Tui Atua: Impact of climate change in Samoa “evidences a breakdown in our guardianship”

Breakdown in our responsibilities over kin… our faasinomaga… our tuaoi

In his Flag Day address, on Monday, Samoa Head of State Tui Atua Tupua Tamasese Efi spoke of the impact of climate change on Samoa and the Pacific region and also shared some of his traditional knowledge of the palolo rising, which occurs in October and November, seven days after a full moon.

However, many elder Samoans have noticed over the years that this Samoan delicacy is not in abundance compared to years ago; and some elders believe that the lack of palolo is because people are selling it.

Tui Atua was given the honor of delivering the Flag Day address for this year’s 117 Flag Day ceremony at Veterans Memorial Stadium. He says the impact of climate change “on our Samoa” and the Pacific “evidences a breakdown in our guardianship, responsibilities over kin, over what is done, over what is our faasinomaga (our Samoan identities) and our tuaoi (cultural boundaries).

He recalled, “There was a ‘sa o manuvao’ or ritual performances acknowledging sacred boundaries between people and the forest...”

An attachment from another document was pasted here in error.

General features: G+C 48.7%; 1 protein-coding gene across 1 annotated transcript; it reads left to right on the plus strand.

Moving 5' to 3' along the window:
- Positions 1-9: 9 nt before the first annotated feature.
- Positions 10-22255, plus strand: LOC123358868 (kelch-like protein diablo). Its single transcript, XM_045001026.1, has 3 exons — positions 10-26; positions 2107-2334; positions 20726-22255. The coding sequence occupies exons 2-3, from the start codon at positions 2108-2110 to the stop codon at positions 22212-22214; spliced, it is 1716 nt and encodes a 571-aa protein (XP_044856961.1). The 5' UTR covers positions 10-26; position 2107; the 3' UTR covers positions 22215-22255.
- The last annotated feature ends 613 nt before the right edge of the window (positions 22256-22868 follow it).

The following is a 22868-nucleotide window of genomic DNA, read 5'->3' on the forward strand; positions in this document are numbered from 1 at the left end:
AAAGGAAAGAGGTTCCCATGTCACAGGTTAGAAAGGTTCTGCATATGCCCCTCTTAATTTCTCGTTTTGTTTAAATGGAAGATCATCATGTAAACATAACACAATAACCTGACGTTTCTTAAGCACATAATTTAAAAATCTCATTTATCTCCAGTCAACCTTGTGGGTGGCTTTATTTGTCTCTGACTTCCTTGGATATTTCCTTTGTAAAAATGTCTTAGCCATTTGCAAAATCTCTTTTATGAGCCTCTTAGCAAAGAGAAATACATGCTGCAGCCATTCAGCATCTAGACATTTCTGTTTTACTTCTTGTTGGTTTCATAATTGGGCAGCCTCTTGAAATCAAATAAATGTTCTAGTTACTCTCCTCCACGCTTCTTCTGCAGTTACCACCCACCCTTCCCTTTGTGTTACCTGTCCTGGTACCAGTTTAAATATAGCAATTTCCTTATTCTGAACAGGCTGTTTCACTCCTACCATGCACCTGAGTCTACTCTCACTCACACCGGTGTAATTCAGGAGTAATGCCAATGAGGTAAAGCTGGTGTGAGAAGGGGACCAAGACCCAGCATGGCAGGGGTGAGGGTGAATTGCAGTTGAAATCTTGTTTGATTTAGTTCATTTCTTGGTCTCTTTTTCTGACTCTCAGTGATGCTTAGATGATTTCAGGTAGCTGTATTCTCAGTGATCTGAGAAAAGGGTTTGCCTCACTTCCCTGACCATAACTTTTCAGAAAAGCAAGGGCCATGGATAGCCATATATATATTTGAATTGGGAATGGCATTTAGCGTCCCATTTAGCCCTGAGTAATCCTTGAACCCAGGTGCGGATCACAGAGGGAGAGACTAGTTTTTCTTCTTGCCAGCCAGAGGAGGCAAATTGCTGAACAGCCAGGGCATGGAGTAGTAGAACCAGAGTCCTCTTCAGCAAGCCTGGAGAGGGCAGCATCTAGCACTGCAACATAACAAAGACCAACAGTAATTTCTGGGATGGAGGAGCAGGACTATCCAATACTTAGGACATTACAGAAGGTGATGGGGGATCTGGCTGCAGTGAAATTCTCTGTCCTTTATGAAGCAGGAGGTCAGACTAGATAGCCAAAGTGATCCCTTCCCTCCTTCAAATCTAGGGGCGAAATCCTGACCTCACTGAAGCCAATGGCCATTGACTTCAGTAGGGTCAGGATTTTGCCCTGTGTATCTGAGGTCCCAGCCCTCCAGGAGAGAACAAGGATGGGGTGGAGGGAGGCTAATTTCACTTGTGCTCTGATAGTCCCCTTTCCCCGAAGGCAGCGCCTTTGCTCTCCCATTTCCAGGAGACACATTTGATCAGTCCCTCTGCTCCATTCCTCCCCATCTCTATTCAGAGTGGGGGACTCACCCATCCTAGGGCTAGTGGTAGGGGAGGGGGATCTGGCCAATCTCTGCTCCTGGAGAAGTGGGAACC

In those days, he said, ‘all ritual... was paid to ‘manuvao’ before a tree could be cut, before land could be cleared” but those sacred boundaries “have today been sadly forgotten and rejected.”

“A breakdown in relation between people and nature is further emphasized when we consider changes to our fishing culture and the loss of traditional fishing knowledge and its associates,” he said and cited for example, the annual palolo rising.

“We used to know when the palolo would rise, by reading the appearance of the moon. When they rose, we would ritually welcome them by chanting ‘fanau mai, fanau mai — be born, be born’,” Tui Atua explained. “Our ancestors knew that in the act of rising, the palolo were also birthing. This was evident by the lingering of their palolo chant.”

And he asked, “But how did our ancestors know when the palolo would rise or that the palolo were actually giving birth?”

He responded, “They knew through careful and active observation. They knew by watching and counting lunar movements and noticing how seasonal clocks work in the natural world. They knew because they took time to converse with nature and with God.”

“There is an old adage which says, e le la’a le uto i le maina — a floater cannot intrude on the function of the sea — and, e le sopo foi le sami i le lau eleele — the sea cannot encroach on the boundaries of the land,” he said.

“The adage reminds us, that in everything, there are sacred boundaries,” he said, and went on to point out that the “biggest problem facing our families, villages and churches and government today, is the crossing of boundaries or ‘sopo tuaoi’...”

See yesterday’s Samoa news edition for other details from Tui Atua’s address.

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